``I am deeply distressed that the contest should have been marred by any fatalities, but I am sure it was unavoidable,'' Vanderbilt said after the race. At the Garden City Hotel that day, the young millionaire and his friends decided to build a toll road that could be used as a racecourse. Before long they had formed a corporation with stock of $2.5 million and a board of directors that included such notables as John Jacob Astor and Harry Payne Whitney.
``The Long Island Motor Parkway is a necessity,'' said the 1906 prospectus. ``The use of the much-frequented highways of the Island by motorists is becoming irksome.'' The new road was expected to greatly increase property values so much that property owners were asked to donate strips of their land for the right-of-way.
In a massive public relations campaign, Arthur R. Pardington, the parkway corporation's vice president, went from town to town speaking about the advantages of the new road. In an article for Harper's magazine, Pardington wrote that it would be ``the modern Appian Way for the motorist.''
The reaction on Long Island was mixed. A Melville farmer donated rights to his land and convinced a few landowners around him to do the same. A Dix Hills farmer donated a strip of his farm. But others resisted. ``Mr. Pardington thinks landowners ought to give their land to millionaires for their pleasure,'' said one letter-writer to the Long Islander newspaper in Huntington. ``And I think the millionaires should pay for what they want.'' Another complained that the parkway was ``an experiment to cut an island practically in two separate parts.''
The parkway route ended up snaking across the Island, twisting and turning around spots where Vanderbilt couldn't get the land he wanted.
Construction began in June, 1908, using a new paving method of reinforced concrete. Two layers of heavy crushed stone were laid upon the roadbed, separated by a sheet of wire mesh. A thin, soupy mixture of cement and sand from Jones Beach was poured over the stones and the surface was brushed for texture. By October, nine miles of the roadway were open, from the Westbury area to Bethpage. Bridges and overpasses avoided intersections with other roads, a feature that had been used only on the traverse roads through Central Park.
The 1907 race was suspended but in 1908 cup races were held on a circular route that included Jericho Turnpike and the nine miles of the new parkway. As cars became more powerful, the number of accidents mounted. A planned 30-mile racing loop in Riverhead had never been built, so Vanderbilt still had to use some public roads for the races. After the 1910 race, when four were killed and 20 were injured, Scientific American called it the ``Vanderbilt Cup Race Slaughter.'' Automobile manufacturers and race-car drivers declared the race unsafe and refused to return. Indianapolis, not Long Island, became the auto racing capital.
The motor parkway would never again be a racetrack. But it continued to be used as a testing ground for leading car and tire manufacturers, including Packard and the U.S. Rubber Co.
By 1910, it stretched for 43 miles from Lakeville Road in Great Neck to Ronkonkoma, and in 1911 Vanderbilt extended it west to Springfield Boulevard in Queens. The parkway had 65 bridges. Its 12 toll lodges were designed in the French Provincial style by John Russell Pope, who designed the American Museum of Natural History in Manhattan. Where the road ended at Lake Ronkonkoma, Vanderbilt built an inn called the Petit Trianon, also designed by Pope.
In early years the parkway toll was $2, a hefty fee in those days. Auto traffic was still relatively light, as few could afford the tolls, much less to own an automobile. Vanderbilt reduced the tolls to $1.50 in 1912, and to $1 in 1917.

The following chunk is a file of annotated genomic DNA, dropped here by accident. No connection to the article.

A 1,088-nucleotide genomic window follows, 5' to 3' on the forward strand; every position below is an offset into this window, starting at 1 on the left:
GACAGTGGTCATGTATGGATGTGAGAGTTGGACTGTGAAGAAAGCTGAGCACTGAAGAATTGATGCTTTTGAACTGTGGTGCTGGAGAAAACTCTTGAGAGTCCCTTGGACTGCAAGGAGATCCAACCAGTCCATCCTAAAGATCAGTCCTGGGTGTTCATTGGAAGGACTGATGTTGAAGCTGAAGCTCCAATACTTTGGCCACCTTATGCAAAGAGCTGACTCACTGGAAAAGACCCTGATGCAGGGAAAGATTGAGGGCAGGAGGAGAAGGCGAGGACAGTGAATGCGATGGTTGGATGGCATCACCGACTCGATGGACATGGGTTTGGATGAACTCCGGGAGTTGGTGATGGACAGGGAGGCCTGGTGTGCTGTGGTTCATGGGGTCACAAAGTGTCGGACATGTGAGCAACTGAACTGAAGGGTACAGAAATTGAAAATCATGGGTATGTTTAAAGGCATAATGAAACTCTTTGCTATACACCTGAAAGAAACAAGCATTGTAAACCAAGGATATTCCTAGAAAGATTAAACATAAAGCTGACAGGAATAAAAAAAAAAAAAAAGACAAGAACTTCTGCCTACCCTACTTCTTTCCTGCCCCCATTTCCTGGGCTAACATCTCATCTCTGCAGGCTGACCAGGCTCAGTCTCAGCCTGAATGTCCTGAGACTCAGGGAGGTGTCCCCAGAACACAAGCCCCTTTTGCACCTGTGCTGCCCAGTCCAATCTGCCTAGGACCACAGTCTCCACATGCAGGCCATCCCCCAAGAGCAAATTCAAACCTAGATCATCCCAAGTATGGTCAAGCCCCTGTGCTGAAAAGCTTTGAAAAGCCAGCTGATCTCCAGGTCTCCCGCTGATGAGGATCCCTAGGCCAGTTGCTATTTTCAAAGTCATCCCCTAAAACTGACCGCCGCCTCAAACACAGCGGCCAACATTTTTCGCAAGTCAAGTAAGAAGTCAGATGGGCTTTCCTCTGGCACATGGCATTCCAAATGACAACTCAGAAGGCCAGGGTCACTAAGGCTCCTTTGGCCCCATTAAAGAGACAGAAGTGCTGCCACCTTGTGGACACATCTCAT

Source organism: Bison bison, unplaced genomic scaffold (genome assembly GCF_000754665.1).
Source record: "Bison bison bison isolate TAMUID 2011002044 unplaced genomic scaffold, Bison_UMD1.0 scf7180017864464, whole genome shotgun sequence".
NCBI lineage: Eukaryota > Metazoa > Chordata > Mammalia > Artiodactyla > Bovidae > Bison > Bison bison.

The parkway's popularity increased in the 1920s as car ownership became more affordable. After 1924, 150,000 cars traveled on the motor parkway each year, some on their way to East End vacation spots, some out for a Sunday drive. A parkway brochure in 1925 advertised the picnic spots at the parkway's end: ``Shaded grove for basket parties. Free boating. Duck dinners $2.''
In 1926 Vanderbilt poured more money into the parkway, building a two-mile extension to Horace Harding Boulevard in Queens, and a two-mile spur to connect the road to Jericho Turnpike in Commack. He also widened the roadway from 16 to 22 feet. But traffic began to wane in the 1930s as the Depression slowed car-buying. In 1933, the toll was reduced to 40 cents.
The biggest blow to Vanderbilt's parkway came in 1929, when Robert Moses began construction of his Northern State Parkway. Vanderbilt had approached Moses about buying the motor parkway for his new road. Moses rejected the proposals, saying the motor parkway was badly constructed. ``A white elephant for the last 20 years,'' he called it.
In 1933, when the Northern State opened from Queens to Mineola, Vanderbilt knew he'd been beaten. In 1938, he turned the road over to the state in lieu of back taxes. In a brief speech at the Nassau County executive's office, Vanderbilt reflected on the parkway's history. It owed its existence, he said, not to any hope for profit, but ``to the enthusiasm of a group of motorists, who 30 years ago felt the need for an express highway where high speed could be permitted with safety.''
In all, Vanderbilt spent $10 million building and improving the Motor Parkway. Neither he nor his investors ever made a cent of profit. On Easter, 1938, the roadway was shut to traffic and the toll lodges were offered for $500 to the tollkeepers, who had reared their families in the tiny four-room houses.
Queens County chose to use its small portion of the roadway for bike trails in Alley Pond Park. Nassau gave its portion to the Long Island Lighting Co. for a right-of-way. Today, there are only tiny stretches of concrete remaining, running through backyards and vacant lots. Only Suffolk County kept part of the road in use, calling it the Vanderbilt Motor Parkway.
``Think of the time it will save the busy man of affairs,'' Pardington had said at the groundbreaking ceremony in 1908. ``Speed limits are left behind, the Great White Way is before him, and with the throttle open he can go, go, go and keep going, 50, 60 or 90 miles an hour until Riverhead or Southampton is reached, in time for a scotch at the Meadow Club, a round of golf and a refreshing dip in the surf, and all before dinner is served, or the electric lights begin to twinkle.''